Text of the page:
Our inner clothing layers were exclusively synthetic, including pile (Polarfleece) jackets and 100% polyester long underwear and liner socks. Synthetics are now the standard for all subparka clothing, and virtually no one wears wool sweaters in the extreme cold. Wool is not only heavier for the same warmth as polyester and pile, it also retains moisture, whereas polyester does not. Polyester liner socks and long underwear pull moisture (typically sweat) away from the body and into the outer fabrics, thereby helping to prevent hypothermia and frostbite.
Our hats, gloves, mittens, glove shells, balaclavas, and liner gloves are all made of synthetic nylons, polyesters, and rubber (for the palm grips on glove shells).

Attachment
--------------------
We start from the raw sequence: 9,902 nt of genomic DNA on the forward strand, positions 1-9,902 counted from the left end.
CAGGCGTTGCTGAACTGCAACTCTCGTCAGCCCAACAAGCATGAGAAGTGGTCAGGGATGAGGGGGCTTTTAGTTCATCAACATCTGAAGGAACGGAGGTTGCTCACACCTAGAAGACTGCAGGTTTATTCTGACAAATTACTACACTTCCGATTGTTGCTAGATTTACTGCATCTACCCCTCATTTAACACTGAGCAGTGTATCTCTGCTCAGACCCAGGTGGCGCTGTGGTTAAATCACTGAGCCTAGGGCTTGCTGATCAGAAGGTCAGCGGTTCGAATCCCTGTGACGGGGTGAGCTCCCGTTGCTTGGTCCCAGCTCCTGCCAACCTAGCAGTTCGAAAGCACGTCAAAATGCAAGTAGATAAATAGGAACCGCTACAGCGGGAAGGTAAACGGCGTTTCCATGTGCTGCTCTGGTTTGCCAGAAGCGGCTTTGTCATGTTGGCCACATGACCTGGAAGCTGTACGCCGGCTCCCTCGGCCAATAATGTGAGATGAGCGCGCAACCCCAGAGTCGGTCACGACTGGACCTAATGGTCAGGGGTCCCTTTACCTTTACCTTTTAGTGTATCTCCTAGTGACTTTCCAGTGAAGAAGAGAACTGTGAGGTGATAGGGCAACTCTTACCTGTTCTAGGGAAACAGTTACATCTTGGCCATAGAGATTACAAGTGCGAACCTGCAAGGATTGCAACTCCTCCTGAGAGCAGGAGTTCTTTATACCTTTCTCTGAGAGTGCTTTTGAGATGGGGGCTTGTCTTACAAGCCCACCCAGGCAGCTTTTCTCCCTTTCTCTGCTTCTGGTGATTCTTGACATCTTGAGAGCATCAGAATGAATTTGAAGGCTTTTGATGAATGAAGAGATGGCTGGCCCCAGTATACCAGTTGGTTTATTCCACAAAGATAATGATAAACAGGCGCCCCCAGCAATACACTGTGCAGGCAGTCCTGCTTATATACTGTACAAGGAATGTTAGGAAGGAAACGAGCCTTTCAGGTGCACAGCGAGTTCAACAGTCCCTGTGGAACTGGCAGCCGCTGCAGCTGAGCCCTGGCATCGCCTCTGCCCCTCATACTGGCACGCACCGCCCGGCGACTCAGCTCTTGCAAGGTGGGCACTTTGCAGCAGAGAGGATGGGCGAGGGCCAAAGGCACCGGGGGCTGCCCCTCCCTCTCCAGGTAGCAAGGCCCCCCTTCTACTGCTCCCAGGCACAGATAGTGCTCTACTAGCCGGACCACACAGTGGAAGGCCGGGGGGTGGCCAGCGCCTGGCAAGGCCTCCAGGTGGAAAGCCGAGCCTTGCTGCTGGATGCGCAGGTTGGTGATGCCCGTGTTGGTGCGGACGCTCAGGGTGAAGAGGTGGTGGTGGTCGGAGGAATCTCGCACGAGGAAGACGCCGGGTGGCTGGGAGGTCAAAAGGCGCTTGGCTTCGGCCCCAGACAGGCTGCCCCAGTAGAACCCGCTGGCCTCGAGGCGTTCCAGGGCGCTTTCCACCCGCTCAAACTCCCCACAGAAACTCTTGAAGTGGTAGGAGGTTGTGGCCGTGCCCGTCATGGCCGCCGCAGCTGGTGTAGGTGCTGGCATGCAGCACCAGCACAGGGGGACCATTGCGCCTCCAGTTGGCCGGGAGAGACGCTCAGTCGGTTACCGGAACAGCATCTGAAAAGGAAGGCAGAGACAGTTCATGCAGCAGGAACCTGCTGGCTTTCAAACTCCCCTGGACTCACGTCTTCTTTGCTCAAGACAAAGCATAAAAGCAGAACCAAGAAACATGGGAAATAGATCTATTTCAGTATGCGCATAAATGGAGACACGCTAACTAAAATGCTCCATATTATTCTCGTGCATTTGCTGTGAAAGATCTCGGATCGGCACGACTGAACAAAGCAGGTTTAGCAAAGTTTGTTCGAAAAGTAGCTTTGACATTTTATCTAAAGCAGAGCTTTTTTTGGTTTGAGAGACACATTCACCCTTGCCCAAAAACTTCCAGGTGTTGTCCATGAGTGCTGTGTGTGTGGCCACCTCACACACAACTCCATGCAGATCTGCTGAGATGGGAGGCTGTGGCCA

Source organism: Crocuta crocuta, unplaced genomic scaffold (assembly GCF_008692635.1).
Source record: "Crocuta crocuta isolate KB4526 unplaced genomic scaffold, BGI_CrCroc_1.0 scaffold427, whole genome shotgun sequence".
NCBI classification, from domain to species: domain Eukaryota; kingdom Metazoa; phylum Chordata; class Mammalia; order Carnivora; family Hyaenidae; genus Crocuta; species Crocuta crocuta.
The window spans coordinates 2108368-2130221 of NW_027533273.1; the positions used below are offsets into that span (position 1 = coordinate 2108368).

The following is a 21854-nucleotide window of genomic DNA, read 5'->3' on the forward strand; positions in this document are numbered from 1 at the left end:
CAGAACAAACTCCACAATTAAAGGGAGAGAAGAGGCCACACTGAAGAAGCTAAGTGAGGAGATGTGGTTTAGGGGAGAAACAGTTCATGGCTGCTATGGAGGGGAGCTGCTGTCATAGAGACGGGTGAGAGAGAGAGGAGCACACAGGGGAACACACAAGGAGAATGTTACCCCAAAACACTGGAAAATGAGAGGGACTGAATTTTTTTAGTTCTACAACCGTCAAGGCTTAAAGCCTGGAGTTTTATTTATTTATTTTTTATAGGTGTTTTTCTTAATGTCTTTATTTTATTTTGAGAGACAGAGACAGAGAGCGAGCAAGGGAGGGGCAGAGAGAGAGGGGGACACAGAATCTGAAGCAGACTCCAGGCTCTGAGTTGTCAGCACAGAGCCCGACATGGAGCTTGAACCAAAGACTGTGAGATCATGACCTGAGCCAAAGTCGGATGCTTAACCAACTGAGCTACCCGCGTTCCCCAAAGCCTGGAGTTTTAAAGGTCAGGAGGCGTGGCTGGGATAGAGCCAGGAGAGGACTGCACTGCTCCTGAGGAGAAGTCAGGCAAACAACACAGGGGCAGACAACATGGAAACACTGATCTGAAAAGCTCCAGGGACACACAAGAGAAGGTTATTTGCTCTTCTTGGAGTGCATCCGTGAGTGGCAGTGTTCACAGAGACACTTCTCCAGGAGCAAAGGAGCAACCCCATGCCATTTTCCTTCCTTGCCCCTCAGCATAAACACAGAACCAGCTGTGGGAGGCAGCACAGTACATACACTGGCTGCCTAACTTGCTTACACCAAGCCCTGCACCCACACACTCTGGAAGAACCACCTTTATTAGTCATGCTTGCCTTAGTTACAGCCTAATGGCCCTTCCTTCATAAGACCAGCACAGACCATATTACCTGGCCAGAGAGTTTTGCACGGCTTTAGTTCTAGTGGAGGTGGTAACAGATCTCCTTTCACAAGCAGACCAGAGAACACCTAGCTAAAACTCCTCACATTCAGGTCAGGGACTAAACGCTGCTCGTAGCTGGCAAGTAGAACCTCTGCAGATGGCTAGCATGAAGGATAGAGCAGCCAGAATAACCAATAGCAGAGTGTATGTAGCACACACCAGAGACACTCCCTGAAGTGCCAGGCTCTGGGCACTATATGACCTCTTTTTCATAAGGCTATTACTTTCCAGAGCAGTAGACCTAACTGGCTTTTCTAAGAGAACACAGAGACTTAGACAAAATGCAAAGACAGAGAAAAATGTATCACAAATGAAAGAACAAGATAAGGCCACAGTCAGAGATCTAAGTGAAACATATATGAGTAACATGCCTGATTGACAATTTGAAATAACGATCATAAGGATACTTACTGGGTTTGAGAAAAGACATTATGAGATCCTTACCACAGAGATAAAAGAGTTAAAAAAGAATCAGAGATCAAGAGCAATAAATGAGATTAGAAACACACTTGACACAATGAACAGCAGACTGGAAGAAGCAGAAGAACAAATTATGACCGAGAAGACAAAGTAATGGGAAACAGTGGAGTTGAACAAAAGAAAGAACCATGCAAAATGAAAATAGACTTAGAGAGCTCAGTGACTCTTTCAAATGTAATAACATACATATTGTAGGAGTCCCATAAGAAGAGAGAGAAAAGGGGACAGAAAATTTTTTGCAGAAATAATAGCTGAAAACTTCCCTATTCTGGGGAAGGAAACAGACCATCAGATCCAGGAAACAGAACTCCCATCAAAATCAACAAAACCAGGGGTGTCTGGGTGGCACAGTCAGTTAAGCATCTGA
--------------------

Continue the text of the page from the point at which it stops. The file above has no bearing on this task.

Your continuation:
The Denali climbing expedition was called the Zero Deficit Climb and raised public awareness about the ill effects of the US Federal Budget deficit and national debt. It was the brain child of Kim and Demetri Coupounas and combined their shared interests in climbing, veganism and strengthening the USA economy.
After a 1992 honeymoon climb of Mt. Kilimanjaro in Tanzania, they set out to climb the tallest mountain or molehill in
each of the 50 US States. Only 55 individuals and 2 couples have successfully climbed all 50.
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Cross-reference: Endurance of the Veggie/Vegan Diet